While some of our recent posts walked you through the art of wireframing and its benefits, have you ever wondered why we’re going on and on about wireframes? Well the reason is rather simple. Wireframing is a valuable stage of any web design project, and now let’s take a step forward to understand why it is so important.
Wireframes are blue prints that illustrate the elements of a web site. Creating a wireframe gives the client, the developer and the designer an opportunity to take a critical look at the structure of the website and allows them to make revisions easily. Most teams discuss the requirements with their clients, and maybe sketch a few quick ideas on paper, and then jump right into Photoshop to design the layout or into Dreamweaver to do the coding. This is not always the best approach as this can result in hours of productive time being wasted on revisions. It’s always best to design wireframes as an initial step in the designing process to save loads of time in the long run. By doing this, you can address problems early and not wait to resolve the issues during the full color phase. Let’s take a look at why wireframes are so important for you and your clients.
Just simple and clear
Having an unpolished framework minus the aesthetic details eliminates the distraction of an element’s visual treatment. When reviewing a web page layout for the first time in color, it’s very easy for the client’s opinion to be influenced by the graphical design. For example – Imagine having the Call-to-Action (CTA) button in yellow and your client happens to hate the colour. Your client will likely be influenced by the CTA button’s appearance, which will probably make it harder for him/her to focus on the layout of the page. Feedback may be, “I think this needs to be re-done”, even though the layout works well. Thus, a simple wireframe without any colour distraction will let you get important feedback on sizing, layout and placement without your client making life harder for you.
Get a close-up view of the web site design
Project requirements might seem like excellent viable ideas during project initiation, but unfortunately projects are rarely simple. Anyone with experience will know the number of unforeseen problems that you’re likely to face when you start drawing the design ideas on paper. Wireframes take considerably less time to design than Photoshop layouts, so you can spend time early on using wireframes to map out the functionality of the pages. This will help you get a thorough understanding of the user experience at the early stage and therefore identify potential usability problems with the design. It’s better to make adjustments early rather than spending time on full revisions.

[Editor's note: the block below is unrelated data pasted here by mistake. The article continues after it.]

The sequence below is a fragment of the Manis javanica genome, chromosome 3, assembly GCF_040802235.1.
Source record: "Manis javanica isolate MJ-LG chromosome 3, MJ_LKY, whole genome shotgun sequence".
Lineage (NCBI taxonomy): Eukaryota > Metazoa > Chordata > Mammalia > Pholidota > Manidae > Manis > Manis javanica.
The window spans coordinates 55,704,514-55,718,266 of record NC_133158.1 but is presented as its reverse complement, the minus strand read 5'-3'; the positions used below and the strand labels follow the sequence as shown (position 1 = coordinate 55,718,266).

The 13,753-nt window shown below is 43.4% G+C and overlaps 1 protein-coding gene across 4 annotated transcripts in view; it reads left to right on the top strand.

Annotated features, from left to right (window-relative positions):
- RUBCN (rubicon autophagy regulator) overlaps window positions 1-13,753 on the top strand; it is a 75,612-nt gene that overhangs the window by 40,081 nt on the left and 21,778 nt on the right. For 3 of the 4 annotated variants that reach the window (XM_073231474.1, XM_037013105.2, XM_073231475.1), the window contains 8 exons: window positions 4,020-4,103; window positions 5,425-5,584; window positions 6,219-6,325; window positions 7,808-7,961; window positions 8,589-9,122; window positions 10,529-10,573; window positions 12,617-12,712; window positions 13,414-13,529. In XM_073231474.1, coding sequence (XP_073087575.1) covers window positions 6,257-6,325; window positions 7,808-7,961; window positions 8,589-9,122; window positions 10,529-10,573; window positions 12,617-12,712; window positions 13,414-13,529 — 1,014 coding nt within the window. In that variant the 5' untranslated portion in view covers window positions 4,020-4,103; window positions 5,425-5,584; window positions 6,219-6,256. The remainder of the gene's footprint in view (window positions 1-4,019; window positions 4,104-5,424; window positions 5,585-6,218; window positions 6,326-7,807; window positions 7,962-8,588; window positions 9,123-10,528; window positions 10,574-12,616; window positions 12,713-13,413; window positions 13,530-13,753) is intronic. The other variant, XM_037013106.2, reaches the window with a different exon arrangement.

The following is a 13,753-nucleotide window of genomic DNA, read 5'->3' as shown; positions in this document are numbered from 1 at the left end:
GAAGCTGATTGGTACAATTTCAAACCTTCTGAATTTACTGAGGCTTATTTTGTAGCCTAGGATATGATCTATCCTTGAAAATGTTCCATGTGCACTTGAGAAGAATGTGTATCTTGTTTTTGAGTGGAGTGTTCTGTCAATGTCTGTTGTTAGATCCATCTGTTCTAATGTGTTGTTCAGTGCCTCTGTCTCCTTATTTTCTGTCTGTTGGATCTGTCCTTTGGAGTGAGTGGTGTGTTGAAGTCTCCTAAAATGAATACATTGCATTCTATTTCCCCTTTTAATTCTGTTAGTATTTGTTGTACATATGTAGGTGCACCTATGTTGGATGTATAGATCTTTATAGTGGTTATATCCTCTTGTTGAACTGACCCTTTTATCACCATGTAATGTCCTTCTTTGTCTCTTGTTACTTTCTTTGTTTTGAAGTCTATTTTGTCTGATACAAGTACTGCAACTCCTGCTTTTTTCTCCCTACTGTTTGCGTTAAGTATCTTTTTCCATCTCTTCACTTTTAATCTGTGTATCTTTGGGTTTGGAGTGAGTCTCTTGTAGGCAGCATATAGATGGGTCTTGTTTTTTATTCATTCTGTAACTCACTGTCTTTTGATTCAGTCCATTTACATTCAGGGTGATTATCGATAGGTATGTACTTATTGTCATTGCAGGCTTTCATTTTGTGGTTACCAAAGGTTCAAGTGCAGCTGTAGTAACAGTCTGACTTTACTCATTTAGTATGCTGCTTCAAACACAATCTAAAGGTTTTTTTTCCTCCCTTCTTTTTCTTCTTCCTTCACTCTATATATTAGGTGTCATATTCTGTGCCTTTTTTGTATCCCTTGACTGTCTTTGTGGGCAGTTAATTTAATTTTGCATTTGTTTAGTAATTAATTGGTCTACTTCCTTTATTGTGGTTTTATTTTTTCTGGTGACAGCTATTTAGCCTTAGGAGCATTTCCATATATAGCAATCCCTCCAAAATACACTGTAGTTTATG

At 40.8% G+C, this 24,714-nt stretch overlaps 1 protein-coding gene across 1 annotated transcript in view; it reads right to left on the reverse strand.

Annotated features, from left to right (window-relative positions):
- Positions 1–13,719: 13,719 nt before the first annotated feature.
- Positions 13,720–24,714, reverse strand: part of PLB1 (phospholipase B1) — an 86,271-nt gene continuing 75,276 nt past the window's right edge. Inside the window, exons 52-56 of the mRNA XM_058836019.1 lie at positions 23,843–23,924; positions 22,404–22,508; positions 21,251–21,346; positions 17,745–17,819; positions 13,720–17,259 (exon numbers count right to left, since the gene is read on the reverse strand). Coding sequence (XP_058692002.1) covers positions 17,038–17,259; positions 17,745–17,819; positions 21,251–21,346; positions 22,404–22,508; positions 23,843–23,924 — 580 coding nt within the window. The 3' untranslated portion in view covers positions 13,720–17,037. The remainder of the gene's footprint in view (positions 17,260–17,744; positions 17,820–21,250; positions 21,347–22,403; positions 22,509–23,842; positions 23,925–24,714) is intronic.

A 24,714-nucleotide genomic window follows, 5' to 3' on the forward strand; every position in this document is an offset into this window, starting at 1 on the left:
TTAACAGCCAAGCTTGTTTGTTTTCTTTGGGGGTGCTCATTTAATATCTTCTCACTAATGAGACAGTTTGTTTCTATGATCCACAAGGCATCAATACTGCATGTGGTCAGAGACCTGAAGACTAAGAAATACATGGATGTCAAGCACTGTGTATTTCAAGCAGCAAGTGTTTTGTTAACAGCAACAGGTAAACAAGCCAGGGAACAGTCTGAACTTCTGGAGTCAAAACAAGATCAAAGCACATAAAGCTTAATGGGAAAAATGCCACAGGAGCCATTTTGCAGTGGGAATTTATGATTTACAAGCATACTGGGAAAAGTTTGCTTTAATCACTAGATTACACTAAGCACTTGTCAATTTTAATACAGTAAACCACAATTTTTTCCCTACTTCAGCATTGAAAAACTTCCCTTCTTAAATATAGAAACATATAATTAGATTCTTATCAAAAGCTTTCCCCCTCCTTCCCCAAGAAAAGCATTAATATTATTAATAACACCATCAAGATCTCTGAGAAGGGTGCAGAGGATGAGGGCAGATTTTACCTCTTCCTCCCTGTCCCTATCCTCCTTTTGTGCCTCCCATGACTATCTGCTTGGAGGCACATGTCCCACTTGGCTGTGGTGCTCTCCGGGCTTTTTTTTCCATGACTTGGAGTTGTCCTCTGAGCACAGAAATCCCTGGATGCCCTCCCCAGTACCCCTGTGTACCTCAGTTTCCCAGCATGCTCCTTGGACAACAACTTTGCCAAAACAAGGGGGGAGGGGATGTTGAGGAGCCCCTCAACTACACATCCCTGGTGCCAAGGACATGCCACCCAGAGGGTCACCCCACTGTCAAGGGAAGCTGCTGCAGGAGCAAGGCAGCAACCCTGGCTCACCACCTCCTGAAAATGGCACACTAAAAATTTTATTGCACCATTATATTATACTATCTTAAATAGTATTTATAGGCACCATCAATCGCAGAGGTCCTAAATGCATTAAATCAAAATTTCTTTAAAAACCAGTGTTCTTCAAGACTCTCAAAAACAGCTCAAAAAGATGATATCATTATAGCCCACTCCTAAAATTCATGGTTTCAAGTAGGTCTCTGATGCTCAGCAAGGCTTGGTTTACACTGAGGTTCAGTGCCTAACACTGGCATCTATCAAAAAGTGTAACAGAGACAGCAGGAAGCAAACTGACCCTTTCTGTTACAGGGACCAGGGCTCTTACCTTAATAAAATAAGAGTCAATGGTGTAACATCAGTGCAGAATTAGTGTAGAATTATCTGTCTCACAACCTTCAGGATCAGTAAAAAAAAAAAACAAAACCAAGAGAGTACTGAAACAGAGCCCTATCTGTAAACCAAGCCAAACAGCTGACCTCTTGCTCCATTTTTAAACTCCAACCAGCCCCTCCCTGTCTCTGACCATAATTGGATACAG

Know your client better
Working on wireframes will let you understand your client’s ideas better. The feedback you get from your client and your interaction with them will give you a better understanding of what to expect during future stages of the project. For example – when you initially lay out quick line drawings of the page, the client might comment on a particular element on the layout. As you’re working through the process of wireframing you may notice that the client is consistently commenting on certain elements. This will help you track the feedback patterns and learn about what your client wants to see and what they don’t like. Having this knowledge and applying it to the future phases of your project you will save considerable amounts of time.
Save time and effort
It takes a lot more time, effort and expertise to create a full colour layout on Photoshop than a wireframe. The first time your client will see the finished design is after you have spent all the effort creating it. But design changes are inevitable and more time and effort will be spent making the revisions. However, when we review wireframes, both internally and with clients, design changes can be reworked in a matter of minutes. If you don’t like the size of the button, make it smaller. If it is too small, then tweak it a bit to the perfect size. Wireframing makes it quick and inexpensive to make revisions in any day.
Traditionally, quick and easy ways to communicate a design layout to others was hand drawn sketches, which was later replaced by full colour mockups done on Photoshop. However, in recent years, there has been a handful of drawing tools that allow designers to create interactive wireframes and user interface mockups that you can share with your client and team members on the project.
I’m sure people have different approaches to wireframing. But, it is best to opt for an option which saves times, assists in collaboration and ultimately improves your productivity. Let us know if you’ve got any questions.